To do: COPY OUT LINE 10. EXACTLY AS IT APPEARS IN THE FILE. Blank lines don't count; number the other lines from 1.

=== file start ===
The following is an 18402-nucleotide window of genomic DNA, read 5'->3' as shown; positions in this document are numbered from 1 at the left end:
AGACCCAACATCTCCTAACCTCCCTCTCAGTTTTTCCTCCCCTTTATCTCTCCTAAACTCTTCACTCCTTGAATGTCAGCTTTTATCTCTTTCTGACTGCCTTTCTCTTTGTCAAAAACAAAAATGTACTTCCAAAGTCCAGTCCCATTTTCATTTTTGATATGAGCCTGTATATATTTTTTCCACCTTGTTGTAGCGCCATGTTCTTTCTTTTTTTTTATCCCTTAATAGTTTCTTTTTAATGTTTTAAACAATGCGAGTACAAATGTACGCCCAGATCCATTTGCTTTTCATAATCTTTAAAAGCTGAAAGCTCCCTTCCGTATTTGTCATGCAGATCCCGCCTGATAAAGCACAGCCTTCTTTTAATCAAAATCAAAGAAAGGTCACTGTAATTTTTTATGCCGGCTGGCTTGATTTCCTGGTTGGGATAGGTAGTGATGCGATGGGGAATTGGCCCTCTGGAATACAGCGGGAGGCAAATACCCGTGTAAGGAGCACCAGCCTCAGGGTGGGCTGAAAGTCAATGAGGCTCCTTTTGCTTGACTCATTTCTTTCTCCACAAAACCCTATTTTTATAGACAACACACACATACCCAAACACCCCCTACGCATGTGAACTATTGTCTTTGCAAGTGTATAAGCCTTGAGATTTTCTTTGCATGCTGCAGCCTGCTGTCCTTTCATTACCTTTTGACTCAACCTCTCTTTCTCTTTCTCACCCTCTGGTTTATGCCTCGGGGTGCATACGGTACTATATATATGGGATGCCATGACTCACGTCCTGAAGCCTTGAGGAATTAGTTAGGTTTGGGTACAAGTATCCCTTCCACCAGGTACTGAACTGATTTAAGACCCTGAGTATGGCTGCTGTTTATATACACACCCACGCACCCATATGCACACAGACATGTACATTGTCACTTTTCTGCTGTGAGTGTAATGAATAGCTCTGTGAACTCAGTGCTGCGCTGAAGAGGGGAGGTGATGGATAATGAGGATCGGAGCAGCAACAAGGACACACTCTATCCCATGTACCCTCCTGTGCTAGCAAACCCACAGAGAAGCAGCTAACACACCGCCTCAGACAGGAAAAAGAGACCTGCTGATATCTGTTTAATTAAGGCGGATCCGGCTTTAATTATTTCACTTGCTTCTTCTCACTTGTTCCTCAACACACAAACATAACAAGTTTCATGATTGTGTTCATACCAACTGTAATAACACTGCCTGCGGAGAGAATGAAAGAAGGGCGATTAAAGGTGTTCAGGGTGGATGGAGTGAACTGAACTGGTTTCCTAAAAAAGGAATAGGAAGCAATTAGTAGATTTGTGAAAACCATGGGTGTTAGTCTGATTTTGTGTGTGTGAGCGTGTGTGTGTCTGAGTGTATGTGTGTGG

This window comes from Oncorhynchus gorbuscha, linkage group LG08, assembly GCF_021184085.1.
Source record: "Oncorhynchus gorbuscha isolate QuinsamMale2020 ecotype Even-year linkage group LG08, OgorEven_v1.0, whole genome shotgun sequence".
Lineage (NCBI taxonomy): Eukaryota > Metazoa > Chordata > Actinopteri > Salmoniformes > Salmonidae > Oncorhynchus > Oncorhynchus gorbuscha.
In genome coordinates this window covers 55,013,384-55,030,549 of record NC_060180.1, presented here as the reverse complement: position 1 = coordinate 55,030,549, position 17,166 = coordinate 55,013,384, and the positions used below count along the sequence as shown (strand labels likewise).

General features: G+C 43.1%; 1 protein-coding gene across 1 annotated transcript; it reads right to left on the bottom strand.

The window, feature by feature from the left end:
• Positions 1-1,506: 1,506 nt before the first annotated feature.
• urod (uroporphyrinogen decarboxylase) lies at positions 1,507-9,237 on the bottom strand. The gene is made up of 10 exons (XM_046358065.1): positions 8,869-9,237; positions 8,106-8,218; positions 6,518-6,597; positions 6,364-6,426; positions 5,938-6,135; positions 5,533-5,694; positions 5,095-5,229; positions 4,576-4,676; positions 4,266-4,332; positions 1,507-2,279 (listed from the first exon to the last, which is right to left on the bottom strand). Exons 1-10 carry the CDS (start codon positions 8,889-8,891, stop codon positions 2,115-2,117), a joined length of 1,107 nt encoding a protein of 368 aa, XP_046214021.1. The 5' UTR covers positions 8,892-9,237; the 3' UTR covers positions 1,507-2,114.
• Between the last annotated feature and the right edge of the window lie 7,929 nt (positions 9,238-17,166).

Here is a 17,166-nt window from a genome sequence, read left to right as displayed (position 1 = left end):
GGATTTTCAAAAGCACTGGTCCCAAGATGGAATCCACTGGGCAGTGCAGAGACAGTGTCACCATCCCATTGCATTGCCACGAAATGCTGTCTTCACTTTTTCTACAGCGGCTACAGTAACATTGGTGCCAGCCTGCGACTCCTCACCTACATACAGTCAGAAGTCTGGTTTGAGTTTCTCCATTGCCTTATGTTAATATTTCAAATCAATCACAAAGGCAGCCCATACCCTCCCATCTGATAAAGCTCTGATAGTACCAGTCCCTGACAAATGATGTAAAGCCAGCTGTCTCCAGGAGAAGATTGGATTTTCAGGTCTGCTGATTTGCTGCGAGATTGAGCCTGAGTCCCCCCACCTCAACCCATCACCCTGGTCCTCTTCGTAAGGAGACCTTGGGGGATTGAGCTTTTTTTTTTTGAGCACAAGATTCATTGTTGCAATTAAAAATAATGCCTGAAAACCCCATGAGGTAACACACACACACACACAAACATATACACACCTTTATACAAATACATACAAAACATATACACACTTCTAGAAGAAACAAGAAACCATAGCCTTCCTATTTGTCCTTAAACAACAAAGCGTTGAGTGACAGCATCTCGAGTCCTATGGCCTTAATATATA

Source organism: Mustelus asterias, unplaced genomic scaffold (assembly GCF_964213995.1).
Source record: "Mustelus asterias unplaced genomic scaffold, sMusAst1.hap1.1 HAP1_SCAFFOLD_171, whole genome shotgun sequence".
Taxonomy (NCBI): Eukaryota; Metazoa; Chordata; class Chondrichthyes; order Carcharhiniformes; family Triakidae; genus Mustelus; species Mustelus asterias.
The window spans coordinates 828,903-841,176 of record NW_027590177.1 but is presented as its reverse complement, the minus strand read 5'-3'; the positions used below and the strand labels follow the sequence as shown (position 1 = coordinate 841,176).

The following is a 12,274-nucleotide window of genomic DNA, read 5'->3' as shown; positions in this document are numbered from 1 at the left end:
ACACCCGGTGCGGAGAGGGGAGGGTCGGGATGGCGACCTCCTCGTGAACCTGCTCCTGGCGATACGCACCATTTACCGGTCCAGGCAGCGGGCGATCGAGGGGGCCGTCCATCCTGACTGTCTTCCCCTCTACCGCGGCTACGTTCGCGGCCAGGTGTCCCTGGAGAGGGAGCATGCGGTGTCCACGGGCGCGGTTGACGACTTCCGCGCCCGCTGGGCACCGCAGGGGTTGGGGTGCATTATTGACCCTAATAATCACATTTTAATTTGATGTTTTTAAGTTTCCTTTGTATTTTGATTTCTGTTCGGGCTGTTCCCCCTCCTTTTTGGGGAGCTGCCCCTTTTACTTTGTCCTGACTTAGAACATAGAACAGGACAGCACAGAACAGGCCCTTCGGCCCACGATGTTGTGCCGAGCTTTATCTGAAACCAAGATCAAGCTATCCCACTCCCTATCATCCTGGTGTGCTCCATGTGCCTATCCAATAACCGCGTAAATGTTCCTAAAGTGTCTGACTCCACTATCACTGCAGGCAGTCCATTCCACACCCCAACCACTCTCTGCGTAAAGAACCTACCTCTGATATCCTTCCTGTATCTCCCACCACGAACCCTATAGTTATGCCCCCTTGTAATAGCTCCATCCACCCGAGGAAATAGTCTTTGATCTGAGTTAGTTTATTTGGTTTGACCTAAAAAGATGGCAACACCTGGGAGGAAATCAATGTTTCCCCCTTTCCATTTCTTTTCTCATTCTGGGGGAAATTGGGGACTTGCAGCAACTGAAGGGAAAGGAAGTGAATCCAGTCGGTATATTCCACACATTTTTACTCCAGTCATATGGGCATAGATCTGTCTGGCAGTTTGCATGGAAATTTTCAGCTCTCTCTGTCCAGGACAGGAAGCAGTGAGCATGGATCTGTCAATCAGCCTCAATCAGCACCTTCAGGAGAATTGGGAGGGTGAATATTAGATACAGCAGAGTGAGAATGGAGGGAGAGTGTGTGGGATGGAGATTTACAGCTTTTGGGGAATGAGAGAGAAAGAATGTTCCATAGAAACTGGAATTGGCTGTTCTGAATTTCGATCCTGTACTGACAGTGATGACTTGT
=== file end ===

• urod (uroporphyrinogen decarboxylase) lies at positions 1,507-9,237 on the bottom strand. The gene is made up of 10 exons (XM_046358065.1): positions 8,869-9,237; positions 8,106-8,218; positions 6,518-6,597; positions 6,364-6,426; positions 5,938-6,135; positions 5,533-5,694; positions 5,095-5,229; positions 4,576-4,676; positions 4,266-4,332; positions 1,507-2,279 (listed from the first exon to the last, which is right to left on the bottom strand). Exons 1-10 carry the CDS (start codon positions 8,889-8,891, stop codon positions 2,115-2,117), a joined length of 1,107 nt encoding a protein of 368 aa, XP_046214021.1. The 5' UTR covers positions 8,892-9,237; the 3' UTR covers positions 1,507-2,114.